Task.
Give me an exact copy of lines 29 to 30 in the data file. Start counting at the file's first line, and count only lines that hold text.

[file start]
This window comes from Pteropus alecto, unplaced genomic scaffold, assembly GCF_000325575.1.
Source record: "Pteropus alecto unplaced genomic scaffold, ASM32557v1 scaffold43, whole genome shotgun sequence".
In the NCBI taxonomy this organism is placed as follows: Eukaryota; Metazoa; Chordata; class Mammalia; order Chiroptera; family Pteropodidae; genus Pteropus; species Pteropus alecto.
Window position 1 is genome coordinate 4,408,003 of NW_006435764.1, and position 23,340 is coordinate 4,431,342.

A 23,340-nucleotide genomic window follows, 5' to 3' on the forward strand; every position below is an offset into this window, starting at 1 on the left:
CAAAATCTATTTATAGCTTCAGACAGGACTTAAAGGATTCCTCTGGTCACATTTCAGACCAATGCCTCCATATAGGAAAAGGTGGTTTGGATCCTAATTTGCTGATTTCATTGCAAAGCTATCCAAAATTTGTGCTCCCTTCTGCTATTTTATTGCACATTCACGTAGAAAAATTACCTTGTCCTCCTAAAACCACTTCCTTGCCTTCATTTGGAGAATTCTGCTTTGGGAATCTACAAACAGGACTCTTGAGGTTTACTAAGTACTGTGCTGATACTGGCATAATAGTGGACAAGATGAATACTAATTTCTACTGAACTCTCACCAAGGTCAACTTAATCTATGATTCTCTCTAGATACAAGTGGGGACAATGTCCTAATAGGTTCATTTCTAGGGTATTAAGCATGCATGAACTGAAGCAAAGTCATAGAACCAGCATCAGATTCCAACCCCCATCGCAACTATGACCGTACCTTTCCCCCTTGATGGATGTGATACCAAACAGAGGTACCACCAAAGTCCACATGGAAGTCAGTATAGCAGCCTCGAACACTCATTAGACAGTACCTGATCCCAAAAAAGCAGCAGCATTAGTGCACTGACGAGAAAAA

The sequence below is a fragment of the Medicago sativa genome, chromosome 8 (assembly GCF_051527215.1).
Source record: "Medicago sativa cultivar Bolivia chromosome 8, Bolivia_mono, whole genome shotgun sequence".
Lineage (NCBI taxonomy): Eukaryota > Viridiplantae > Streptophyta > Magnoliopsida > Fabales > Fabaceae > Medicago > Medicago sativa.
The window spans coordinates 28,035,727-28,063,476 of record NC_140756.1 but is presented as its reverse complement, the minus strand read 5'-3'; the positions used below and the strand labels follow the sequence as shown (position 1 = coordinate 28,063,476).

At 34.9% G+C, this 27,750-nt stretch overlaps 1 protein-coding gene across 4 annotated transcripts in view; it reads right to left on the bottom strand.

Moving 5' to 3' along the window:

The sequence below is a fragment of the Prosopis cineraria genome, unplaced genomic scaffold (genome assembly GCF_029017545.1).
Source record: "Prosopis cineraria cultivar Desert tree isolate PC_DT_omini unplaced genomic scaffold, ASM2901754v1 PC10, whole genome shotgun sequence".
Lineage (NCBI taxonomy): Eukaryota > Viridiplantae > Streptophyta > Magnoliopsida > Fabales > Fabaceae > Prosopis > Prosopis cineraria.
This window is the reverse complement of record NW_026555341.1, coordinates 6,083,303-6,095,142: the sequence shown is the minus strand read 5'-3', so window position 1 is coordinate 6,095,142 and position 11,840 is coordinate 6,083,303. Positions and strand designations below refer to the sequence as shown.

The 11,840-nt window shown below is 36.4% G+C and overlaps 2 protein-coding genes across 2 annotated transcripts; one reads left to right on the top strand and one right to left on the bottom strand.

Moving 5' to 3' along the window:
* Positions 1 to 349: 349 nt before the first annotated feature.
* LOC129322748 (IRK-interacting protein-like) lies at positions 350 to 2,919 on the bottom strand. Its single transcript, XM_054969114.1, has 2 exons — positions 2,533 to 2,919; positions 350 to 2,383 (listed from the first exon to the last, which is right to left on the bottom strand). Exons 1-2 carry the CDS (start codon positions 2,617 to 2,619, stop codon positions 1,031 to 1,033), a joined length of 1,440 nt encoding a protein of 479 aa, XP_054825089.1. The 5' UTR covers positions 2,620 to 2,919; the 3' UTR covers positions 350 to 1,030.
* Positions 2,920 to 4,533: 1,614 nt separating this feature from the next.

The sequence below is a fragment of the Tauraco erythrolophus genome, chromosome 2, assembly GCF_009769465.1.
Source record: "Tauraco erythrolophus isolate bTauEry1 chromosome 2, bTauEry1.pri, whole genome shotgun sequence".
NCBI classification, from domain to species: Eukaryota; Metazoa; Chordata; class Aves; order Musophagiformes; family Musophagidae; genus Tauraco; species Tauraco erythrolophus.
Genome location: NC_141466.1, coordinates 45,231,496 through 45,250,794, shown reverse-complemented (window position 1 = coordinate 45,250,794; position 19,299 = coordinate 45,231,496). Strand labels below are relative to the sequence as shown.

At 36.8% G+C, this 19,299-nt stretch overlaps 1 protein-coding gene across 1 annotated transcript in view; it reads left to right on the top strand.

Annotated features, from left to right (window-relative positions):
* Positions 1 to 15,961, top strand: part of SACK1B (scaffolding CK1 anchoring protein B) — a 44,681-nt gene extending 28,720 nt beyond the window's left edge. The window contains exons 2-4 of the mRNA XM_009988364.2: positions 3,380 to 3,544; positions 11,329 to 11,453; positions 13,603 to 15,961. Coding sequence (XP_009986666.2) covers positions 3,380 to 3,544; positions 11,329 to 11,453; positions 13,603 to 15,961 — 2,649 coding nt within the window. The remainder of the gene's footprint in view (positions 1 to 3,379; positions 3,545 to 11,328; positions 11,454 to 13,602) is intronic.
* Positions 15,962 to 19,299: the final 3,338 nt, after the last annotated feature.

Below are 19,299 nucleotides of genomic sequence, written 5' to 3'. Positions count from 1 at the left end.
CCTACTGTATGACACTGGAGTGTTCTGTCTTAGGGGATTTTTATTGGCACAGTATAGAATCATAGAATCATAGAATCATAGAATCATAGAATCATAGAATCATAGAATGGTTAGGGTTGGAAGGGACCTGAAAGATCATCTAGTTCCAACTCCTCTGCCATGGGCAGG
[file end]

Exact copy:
* Positions 15,962 to 19,299: the final 3,338 nt, after the last annotated feature.

Below are 19,299 nucleotides of genomic sequence, written 5' to 3'. Positions count from 1 at the left end.